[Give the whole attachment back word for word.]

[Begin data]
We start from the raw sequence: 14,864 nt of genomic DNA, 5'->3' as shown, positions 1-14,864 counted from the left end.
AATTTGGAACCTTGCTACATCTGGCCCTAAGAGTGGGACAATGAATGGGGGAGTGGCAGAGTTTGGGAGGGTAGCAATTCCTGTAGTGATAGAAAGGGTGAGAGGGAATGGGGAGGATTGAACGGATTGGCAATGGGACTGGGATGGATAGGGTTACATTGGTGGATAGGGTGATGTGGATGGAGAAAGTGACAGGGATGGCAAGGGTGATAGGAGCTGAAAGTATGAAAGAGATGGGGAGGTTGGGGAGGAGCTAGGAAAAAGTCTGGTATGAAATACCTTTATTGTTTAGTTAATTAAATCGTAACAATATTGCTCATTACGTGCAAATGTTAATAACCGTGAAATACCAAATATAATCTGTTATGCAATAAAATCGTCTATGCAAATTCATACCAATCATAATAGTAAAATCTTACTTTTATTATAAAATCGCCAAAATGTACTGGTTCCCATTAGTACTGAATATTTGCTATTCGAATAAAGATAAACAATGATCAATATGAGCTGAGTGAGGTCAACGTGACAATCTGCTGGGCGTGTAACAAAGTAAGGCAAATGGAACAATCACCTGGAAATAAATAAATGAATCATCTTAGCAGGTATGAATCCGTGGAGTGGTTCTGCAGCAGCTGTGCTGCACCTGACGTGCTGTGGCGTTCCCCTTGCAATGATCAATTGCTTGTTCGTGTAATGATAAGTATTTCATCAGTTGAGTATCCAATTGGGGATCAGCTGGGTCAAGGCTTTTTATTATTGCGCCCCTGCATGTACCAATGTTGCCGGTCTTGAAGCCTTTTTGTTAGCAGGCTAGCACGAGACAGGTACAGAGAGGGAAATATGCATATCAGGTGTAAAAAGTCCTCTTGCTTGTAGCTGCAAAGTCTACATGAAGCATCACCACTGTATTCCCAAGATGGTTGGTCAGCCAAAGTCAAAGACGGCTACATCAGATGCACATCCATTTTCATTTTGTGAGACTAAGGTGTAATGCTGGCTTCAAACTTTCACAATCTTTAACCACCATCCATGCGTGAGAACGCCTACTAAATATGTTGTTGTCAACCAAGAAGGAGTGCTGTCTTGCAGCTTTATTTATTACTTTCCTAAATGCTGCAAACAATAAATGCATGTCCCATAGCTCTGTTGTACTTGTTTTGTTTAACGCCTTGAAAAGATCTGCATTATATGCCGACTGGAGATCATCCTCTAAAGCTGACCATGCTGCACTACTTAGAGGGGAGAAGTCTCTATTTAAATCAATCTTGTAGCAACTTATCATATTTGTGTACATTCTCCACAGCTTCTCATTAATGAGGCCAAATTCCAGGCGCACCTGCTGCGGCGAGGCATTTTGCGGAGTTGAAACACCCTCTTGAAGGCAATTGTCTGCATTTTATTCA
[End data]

We start from the raw sequence: 14,864 nt of genomic DNA, 5'->3' as shown, positions 1-14,864 counted from the left end.
AATTTGGAACCTTGCTACATCTGGCCCTAAGAGTGGGACAATGAATGGGGGAGTGGCAGAGTTTGGGAGGGTAGCAATTCCTGTAGTGATAGAAAGGGTGAGAGGGAATGGGGAGGATTGAACGGATTGGCAATGGGACTGGGATGGATAGGGTTACATTGGTGGATAGGGTGATGTGGATGGAGAAAGTGACAGGGATGGCAAGGGTGATAGGAGCTGAAAGTATGAAAGAGATGGGGAGGTTGGGGAGGAGCTAGGAAAAAGTCTGGTATGAAATACCTTTATTGTTTAGTTAATTAAATCGTAACAATATTGCTCATTACGTGCAAATGTTAATAACCGTGAAATACCAAATATAATCTGTTATGCAATAAAATCGTCTATGCAAATTCATACCAATCATAATAGTAAAATCTTACTTTTATTATAAAATCGCCAAAATGTACTGGTTCCCATTAGTACTGAATATTTGCTATTCGAATAAAGATAAACAATGATCAATATGAGCTGAGTGAGGTCAACGTGACAATCTGCTGGGCGTGTAACAAAGTAAGGCAAATGGAACAATCACCTGGAAATAAATAAATGAATCATCTTAGCAGGTATGAATCCGTGGAGTGGTTCTGCAGCAGCTGTGCTGCACCTGACGTGCTGTGGCGTTCCCCTTGCAATGATCAATTGCTTGTTCGTGTAATGATAAGTATTTCATCAGTTGAGTATCCAATTGGGGATCAGCTGGGTCAAGGCTTTTTATTATTGCGCCCCTGCATGTACCAATGTTGCCGGTCTTGAAGCCTTTTTGTTAGCAGGCTAGCACGAGACAGGTACAGAGAGGGAAATATGCATATCAGGTGTAAAAAGTCCTCTTGCTTGTAGCTGCAAAGTCTACATGAAGCATCACCACTGTATTCCCAAGATGGTTGGTCAGCCAAAGTCAAAGACGGCTACATCAGATGCACATCCATTTTCATTTTGTGAGACTAAGGTGTAATGCTGGCTTCAAACTTTCACAATCTTTAACCACCATCCATGCGTGAGAACGCCTACTAAATATGTTGTTGTCAACCAAGAAGGAGTGCTGTCTTGCAGCTTTATTTATTACTTTCCTAAATGCTGCAAACAATAAATGCATGTCCCATAGCTCTGTTGTACTTGTTTTGTTTAACGCCTTGAAAAGATCTGCATTATATGCCGACTGGAGATCATCCTCTAAAGCTGACCATGCTGCACTACTTAGAGGGGAGAAGTCTCTATTTAAATCAATCTTGTAGCAACTTATCATATTTGTGTACATTCTCCACAGCTTCTCATTAATGAGGCCAAATTCCAGGCGCACCTGCTGCGGCGAGGCATTTTGCGGAGTTGAAACACCCTCTTGAAGGCAATTGTCTGCATTTTATTCA